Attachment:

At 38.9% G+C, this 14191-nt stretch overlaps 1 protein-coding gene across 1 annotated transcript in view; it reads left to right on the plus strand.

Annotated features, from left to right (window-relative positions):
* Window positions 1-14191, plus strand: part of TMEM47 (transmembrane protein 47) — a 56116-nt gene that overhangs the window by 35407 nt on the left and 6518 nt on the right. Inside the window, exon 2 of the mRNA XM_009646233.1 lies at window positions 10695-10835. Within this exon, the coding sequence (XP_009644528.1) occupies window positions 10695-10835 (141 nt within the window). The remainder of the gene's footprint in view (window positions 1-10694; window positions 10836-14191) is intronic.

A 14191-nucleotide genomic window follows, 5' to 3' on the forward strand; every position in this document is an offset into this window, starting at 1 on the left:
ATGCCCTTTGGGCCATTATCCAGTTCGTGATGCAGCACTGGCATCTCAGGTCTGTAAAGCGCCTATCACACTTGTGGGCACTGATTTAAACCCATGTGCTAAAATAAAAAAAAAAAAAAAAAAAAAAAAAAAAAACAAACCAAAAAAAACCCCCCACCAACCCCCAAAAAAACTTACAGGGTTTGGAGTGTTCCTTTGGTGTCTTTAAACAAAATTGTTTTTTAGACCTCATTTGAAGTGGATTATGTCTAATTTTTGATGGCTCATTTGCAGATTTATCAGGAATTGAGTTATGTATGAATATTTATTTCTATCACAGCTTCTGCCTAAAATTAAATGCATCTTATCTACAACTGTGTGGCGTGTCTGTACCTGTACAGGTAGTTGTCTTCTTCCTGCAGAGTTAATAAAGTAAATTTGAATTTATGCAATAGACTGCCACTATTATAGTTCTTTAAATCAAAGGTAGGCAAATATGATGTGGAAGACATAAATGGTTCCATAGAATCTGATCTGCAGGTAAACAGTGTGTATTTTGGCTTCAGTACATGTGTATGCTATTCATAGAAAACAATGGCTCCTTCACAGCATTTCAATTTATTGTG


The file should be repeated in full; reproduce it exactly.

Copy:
At 38.9% G+C, this 14191-nt stretch overlaps 1 protein-coding gene across 1 annotated transcript in view; it reads left to right on the plus strand.

Annotated features, from left to right (window-relative positions):
* Window positions 1-14191, plus strand: part of TMEM47 (transmembrane protein 47) — a 56116-nt gene that overhangs the window by 35407 nt on the left and 6518 nt on the right. Inside the window, exon 2 of the mRNA XM_009646233.1 lies at window positions 10695-10835. Within this exon, the coding sequence (XP_009644528.1) occupies window positions 10695-10835 (141 nt within the window). The remainder of the gene's footprint in view (window positions 1-10694; window positions 10836-14191) is intronic.

A 14191-nucleotide genomic window follows, 5' to 3' on the forward strand; every position in this document is an offset into this window, starting at 1 on the left:
ATGCCCTTTGGGCCATTATCCAGTTCGTGATGCAGCACTGGCATCTCAGGTCTGTAAAGCGCCTATCACACTTGTGGGCACTGATTTAAACCCATGTGCTAAAATAAAAAAAAAAAAAAAAAAAAAAAAAAAAAACAAACCAAAAAAAACCCCCCACCAACCCCCAAAAAAACTTACAGGGTTTGGAGTGTTCCTTTGGTGTCTTTAAACAAAATTGTTTTTTAGACCTCATTTGAAGTGGATTATGTCTAATTTTTGATGGCTCATTTGCAGATTTATCAGGAATTGAGTTATGTATGAATATTTATTTCTATCACAGCTTCTGCCTAAAATTAAATGCATCTTATCTACAACTGTGTGGCGTGTCTGTACCTGTACAGGTAGTTGTCTTCTTCCTGCAGAGTTAATAAAGTAAATTTGAATTTATGCAATAGACTGCCACTATTATAGTTCTTTAAATCAAAGGTAGGCAAATATGATGTGGAAGACATAAATGGTTCCATAGAATCTGATCTGCAGGTAAACAGTGTGTATTTTGGCTTCAGTACATGTGTATGCTATTCATAGAAAACAATGGCTCCTTCACAGCATTTCAATTTATTGTG